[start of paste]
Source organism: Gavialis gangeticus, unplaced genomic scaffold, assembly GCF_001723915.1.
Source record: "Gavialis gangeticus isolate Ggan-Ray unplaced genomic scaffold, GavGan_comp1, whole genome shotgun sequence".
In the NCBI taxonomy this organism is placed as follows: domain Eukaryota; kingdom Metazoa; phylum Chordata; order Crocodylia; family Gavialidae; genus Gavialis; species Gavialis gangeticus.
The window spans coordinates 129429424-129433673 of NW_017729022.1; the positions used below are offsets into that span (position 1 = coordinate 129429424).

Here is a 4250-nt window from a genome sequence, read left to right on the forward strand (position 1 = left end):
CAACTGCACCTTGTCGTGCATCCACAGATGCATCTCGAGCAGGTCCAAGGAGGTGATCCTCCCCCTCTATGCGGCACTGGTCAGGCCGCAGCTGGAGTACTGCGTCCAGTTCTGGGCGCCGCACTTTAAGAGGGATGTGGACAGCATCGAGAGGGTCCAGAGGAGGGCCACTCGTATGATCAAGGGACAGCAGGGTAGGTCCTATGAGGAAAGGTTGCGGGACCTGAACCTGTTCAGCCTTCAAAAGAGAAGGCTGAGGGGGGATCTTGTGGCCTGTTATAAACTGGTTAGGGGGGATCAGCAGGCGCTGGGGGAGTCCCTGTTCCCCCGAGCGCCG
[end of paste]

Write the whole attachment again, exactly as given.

Source organism: Gavialis gangeticus, unplaced genomic scaffold, assembly GCF_001723915.1.
Source record: "Gavialis gangeticus isolate Ggan-Ray unplaced genomic scaffold, GavGan_comp1, whole genome shotgun sequence".
In the NCBI taxonomy this organism is placed as follows: domain Eukaryota; kingdom Metazoa; phylum Chordata; order Crocodylia; family Gavialidae; genus Gavialis; species Gavialis gangeticus.
The window spans coordinates 129429424-129433673 of NW_017729022.1; the positions used below are offsets into that span (position 1 = coordinate 129429424).

Here is a 4250-nt window from a genome sequence, read left to right on the forward strand (position 1 = left end):
CAACTGCACCTTGTCGTGCATCCACAGATGCATCTCGAGCAGGTCCAAGGAGGTGATCCTCCCCCTCTATGCGGCACTGGTCAGGCCGCAGCTGGAGTACTGCGTCCAGTTCTGGGCGCCGCACTTTAAGAGGGATGTGGACAGCATCGAGAGGGTCCAGAGGAGGGCCACTCGTATGATCAAGGGACAGCAGGGTAGGTCCTATGAGGAAAGGTTGCGGGACCTGAACCTGTTCAGCCTTCAAAAGAGAAGGCTGAGGGGGGATCTTGTGGCCTGTTATAAACTGGTTAGGGGGGATCAGCAGGCGCTGGGGGAGTCCCTGTTCCCCCGAGCGCCG